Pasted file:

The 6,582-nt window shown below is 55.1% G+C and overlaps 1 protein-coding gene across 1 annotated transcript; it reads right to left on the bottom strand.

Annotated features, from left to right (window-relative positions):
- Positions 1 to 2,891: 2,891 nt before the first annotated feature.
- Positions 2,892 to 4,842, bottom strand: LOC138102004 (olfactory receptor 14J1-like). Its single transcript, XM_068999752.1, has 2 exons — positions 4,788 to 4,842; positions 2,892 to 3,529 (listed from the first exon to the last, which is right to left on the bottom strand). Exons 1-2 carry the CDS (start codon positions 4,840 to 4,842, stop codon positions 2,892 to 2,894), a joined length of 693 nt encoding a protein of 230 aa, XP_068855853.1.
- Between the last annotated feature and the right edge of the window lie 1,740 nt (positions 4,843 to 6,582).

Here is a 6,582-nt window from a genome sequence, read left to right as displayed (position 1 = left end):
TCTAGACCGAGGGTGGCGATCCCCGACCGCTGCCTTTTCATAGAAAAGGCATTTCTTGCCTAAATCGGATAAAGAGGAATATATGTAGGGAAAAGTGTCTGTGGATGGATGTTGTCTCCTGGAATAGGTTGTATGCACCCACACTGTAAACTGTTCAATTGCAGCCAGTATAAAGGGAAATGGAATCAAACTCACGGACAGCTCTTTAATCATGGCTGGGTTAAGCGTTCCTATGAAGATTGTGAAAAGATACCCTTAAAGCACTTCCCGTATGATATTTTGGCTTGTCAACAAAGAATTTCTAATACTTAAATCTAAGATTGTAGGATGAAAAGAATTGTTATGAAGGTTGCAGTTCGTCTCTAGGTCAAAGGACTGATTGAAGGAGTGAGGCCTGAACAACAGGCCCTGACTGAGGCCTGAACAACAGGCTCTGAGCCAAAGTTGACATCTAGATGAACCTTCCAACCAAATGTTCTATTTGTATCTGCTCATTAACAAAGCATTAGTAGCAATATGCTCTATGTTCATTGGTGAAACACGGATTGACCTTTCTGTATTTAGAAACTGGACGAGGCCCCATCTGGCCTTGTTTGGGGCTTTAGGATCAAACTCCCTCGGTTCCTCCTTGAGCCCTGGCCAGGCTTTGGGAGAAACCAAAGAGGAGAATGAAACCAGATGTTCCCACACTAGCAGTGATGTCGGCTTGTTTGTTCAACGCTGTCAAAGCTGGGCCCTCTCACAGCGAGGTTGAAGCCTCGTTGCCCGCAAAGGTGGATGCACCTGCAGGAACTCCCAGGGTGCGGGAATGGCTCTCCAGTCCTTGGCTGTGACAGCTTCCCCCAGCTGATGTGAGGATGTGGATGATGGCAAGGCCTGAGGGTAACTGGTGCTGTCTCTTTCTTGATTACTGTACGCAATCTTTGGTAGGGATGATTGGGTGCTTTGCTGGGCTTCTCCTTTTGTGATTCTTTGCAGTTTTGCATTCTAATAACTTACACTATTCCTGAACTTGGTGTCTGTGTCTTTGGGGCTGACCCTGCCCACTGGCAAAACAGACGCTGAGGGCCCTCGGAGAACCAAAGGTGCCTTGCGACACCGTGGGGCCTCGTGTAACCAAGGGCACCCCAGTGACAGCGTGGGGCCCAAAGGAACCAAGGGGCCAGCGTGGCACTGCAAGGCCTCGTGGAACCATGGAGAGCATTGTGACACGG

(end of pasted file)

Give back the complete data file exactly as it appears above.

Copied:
The 6,582-nt window shown below is 55.1% G+C and overlaps 1 protein-coding gene across 1 annotated transcript; it reads right to left on the bottom strand.

Annotated features, from left to right (window-relative positions):
- Positions 1 to 2,891: 2,891 nt before the first annotated feature.
- Positions 2,892 to 4,842, bottom strand: LOC138102004 (olfactory receptor 14J1-like). Its single transcript, XM_068999752.1, has 2 exons — positions 4,788 to 4,842; positions 2,892 to 3,529 (listed from the first exon to the last, which is right to left on the bottom strand). Exons 1-2 carry the CDS (start codon positions 4,840 to 4,842, stop codon positions 2,892 to 2,894), a joined length of 693 nt encoding a protein of 230 aa, XP_068855853.1.
- Between the last annotated feature and the right edge of the window lie 1,740 nt (positions 4,843 to 6,582).

Here is a 6,582-nt window from a genome sequence, read left to right as displayed (position 1 = left end):
TCTAGACCGAGGGTGGCGATCCCCGACCGCTGCCTTTTCATAGAAAAGGCATTTCTTGCCTAAATCGGATAAAGAGGAATATATGTAGGGAAAAGTGTCTGTGGATGGATGTTGTCTCCTGGAATAGGTTGTATGCACCCACACTGTAAACTGTTCAATTGCAGCCAGTATAAAGGGAAATGGAATCAAACTCACGGACAGCTCTTTAATCATGGCTGGGTTAAGCGTTCCTATGAAGATTGTGAAAAGATACCCTTAAAGCACTTCCCGTATGATATTTTGGCTTGTCAACAAAGAATTTCTAATACTTAAATCTAAGATTGTAGGATGAAAAGAATTGTTATGAAGGTTGCAGTTCGTCTCTAGGTCAAAGGACTGATTGAAGGAGTGAGGCCTGAACAACAGGCCCTGACTGAGGCCTGAACAACAGGCTCTGAGCCAAAGTTGACATCTAGATGAACCTTCCAACCAAATGTTCTATTTGTATCTGCTCATTAACAAAGCATTAGTAGCAATATGCTCTATGTTCATTGGTGAAACACGGATTGACCTTTCTGTATTTAGAAACTGGACGAGGCCCCATCTGGCCTTGTTTGGGGCTTTAGGATCAAACTCCCTCGGTTCCTCCTTGAGCCCTGGCCAGGCTTTGGGAGAAACCAAAGAGGAGAATGAAACCAGATGTTCCCACACTAGCAGTGATGTCGGCTTGTTTGTTCAACGCTGTCAAAGCTGGGCCCTCTCACAGCGAGGTTGAAGCCTCGTTGCCCGCAAAGGTGGATGCACCTGCAGGAACTCCCAGGGTGCGGGAATGGCTCTCCAGTCCTTGGCTGTGACAGCTTCCCCCAGCTGATGTGAGGATGTGGATGATGGCAAGGCCTGAGGGTAACTGGTGCTGTCTCTTTCTTGATTACTGTACGCAATCTTTGGTAGGGATGATTGGGTGCTTTGCTGGGCTTCTCCTTTTGTGATTCTTTGCAGTTTTGCATTCTAATAACTTACACTATTCCTGAACTTGGTGTCTGTGTCTTTGGGGCTGACCCTGCCCACTGGCAAAACAGACGCTGAGGGCCCTCGGAGAACCAAAGGTGCCTTGCGACACCGTGGGGCCTCGTGTAACCAAGGGCACCCCAGTGACAGCGTGGGGCCCAAAGGAACCAAGGGGCCAGCGTGGCACTGCAAGGCCTCGTGGAACCATGGAGAGCATTGTGACACGG